B.C. government blamed for aggregates that disrupted Royston classrooms

Dear editor,

This letter is in response to your recent front page story about the angry parents at Royston Elementary.

Dear editor,

This letter is in response to your recent front page story about the angry parents at Royston Elementary.

The term “district aggregate” was used and director of elementary Instruction Allan Douglas explained that this term requires that the average class size in all district elementary schools must be below specified levels.

What was not made clear in your article was that this notion of a district aggregate was imposed on school districts by the government after they stripped teachers’ contracts of class size language in 2002, an action that has since been deemed unconstitutional by the Supreme Court of B.C.

Shortly after passing Bills 27 and 28, which took away these clearly defined and agreed-upon class limits (which did not include looking at district averages), the government passed Bill 33. It established new provisions around school organization. Former Education Minister Christy Clark praised Bill 33 for giving more flexibility to schools but, as we can see in the case of Royston Elementary, this “flexibility” is completely missing when a district needs to reorganize to meet the aggregate.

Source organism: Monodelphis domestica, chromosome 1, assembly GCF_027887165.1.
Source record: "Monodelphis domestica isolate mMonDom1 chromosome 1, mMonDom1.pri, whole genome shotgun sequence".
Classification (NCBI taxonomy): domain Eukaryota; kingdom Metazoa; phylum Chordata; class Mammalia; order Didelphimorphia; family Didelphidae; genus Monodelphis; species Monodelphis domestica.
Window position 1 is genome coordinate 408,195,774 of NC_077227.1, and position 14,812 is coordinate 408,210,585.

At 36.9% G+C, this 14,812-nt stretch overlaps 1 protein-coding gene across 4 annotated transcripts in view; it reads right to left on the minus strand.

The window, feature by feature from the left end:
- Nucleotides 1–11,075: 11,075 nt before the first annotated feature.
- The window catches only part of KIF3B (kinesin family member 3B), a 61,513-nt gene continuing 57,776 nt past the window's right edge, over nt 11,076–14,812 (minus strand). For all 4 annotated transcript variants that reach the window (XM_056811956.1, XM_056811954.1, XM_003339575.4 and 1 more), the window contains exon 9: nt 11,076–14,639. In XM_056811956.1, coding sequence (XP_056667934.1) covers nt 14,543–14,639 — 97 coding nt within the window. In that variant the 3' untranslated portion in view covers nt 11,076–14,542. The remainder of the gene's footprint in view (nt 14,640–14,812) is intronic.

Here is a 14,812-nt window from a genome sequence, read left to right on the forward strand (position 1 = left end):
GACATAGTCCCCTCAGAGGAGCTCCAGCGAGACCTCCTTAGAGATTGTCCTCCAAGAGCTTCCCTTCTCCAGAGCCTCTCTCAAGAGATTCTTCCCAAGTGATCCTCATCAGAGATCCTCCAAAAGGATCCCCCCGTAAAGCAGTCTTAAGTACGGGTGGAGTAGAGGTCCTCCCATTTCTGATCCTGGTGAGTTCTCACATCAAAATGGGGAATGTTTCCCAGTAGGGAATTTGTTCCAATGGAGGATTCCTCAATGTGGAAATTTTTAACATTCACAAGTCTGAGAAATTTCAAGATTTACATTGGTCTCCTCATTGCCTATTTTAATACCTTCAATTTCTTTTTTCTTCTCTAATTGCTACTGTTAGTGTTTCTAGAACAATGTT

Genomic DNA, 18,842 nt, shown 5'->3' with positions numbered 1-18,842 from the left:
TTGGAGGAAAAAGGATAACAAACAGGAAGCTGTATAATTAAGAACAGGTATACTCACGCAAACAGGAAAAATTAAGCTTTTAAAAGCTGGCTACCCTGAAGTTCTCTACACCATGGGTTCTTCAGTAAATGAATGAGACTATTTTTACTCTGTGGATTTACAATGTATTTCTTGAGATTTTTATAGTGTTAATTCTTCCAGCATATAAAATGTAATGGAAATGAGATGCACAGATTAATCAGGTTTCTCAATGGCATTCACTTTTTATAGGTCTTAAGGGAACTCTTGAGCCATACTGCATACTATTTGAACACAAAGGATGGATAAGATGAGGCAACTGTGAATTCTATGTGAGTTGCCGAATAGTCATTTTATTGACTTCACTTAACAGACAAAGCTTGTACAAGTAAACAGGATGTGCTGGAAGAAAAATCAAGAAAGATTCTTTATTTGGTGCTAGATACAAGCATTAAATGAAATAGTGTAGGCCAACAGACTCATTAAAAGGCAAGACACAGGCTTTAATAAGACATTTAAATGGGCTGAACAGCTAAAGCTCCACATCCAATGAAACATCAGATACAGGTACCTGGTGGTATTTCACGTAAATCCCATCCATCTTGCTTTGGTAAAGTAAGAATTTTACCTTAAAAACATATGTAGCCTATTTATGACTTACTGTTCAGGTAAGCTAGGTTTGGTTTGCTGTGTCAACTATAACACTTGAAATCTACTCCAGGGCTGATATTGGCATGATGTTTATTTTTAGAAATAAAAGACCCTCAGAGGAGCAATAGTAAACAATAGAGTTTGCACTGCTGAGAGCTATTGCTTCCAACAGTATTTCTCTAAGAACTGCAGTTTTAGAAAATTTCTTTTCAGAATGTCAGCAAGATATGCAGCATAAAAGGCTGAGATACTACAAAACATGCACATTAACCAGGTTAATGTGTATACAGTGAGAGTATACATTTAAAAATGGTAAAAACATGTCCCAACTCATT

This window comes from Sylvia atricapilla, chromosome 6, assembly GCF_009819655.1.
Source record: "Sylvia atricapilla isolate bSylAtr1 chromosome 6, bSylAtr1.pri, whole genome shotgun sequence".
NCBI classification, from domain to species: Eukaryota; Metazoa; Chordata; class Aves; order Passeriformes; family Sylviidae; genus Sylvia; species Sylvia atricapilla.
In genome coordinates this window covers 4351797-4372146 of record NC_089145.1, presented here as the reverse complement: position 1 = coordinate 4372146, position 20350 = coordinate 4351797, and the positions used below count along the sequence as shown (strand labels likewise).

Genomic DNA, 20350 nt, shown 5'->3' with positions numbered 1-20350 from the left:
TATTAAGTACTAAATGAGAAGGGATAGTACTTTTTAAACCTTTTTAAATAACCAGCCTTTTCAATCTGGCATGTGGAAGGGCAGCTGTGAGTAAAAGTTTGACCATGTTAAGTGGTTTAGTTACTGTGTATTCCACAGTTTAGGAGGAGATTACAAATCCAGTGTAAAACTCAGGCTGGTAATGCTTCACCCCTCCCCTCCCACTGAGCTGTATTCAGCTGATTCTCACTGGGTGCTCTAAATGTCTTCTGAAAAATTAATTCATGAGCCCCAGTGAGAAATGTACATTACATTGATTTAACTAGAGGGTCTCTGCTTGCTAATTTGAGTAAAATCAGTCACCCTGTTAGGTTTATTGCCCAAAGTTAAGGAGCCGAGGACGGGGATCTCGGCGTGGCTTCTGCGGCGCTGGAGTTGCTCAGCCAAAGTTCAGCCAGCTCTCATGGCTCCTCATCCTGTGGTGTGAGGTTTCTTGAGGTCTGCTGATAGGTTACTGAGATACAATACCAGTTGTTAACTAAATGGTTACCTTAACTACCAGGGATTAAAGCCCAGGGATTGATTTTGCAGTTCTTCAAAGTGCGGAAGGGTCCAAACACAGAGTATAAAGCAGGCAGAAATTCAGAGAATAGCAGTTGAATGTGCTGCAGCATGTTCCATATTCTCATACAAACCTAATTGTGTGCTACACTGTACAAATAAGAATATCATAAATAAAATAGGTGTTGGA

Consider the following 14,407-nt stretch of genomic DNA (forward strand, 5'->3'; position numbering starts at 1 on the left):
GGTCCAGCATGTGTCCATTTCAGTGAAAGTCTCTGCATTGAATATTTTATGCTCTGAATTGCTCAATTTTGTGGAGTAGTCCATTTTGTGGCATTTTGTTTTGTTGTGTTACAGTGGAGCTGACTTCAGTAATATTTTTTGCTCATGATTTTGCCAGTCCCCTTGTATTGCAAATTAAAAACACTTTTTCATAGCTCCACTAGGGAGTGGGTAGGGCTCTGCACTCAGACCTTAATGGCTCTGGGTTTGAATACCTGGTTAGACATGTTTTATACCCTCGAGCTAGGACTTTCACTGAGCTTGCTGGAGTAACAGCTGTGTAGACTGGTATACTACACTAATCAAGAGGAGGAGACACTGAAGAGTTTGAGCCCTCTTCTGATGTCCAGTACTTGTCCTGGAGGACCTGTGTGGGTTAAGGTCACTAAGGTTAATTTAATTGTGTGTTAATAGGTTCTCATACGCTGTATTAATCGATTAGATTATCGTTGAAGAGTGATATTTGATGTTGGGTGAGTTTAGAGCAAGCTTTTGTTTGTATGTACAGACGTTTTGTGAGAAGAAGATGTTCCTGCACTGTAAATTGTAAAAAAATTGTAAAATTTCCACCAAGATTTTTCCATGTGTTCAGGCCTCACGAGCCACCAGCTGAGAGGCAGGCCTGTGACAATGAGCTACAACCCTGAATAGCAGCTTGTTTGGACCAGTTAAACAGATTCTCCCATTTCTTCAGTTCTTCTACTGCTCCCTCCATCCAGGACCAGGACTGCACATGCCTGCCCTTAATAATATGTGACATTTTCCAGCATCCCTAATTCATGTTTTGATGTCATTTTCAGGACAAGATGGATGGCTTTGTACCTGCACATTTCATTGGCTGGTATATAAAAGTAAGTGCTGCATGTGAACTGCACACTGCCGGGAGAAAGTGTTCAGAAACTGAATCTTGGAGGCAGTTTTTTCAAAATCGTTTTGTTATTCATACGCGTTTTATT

Even though an individual school will build classes to best suit their students and the resources they have, this can all be tossed aside to meet the legislated limits.

Parents who are concerned about this kind of action and the impact it has on children should raise those concerns to local MLA Don McRae.

Steve Stanley,

Comox Valley

Editor’s note: Steve Stanley is the president of the Comox District Teachers’ Association, the local branch of the B.C. Teachers’ Federation.

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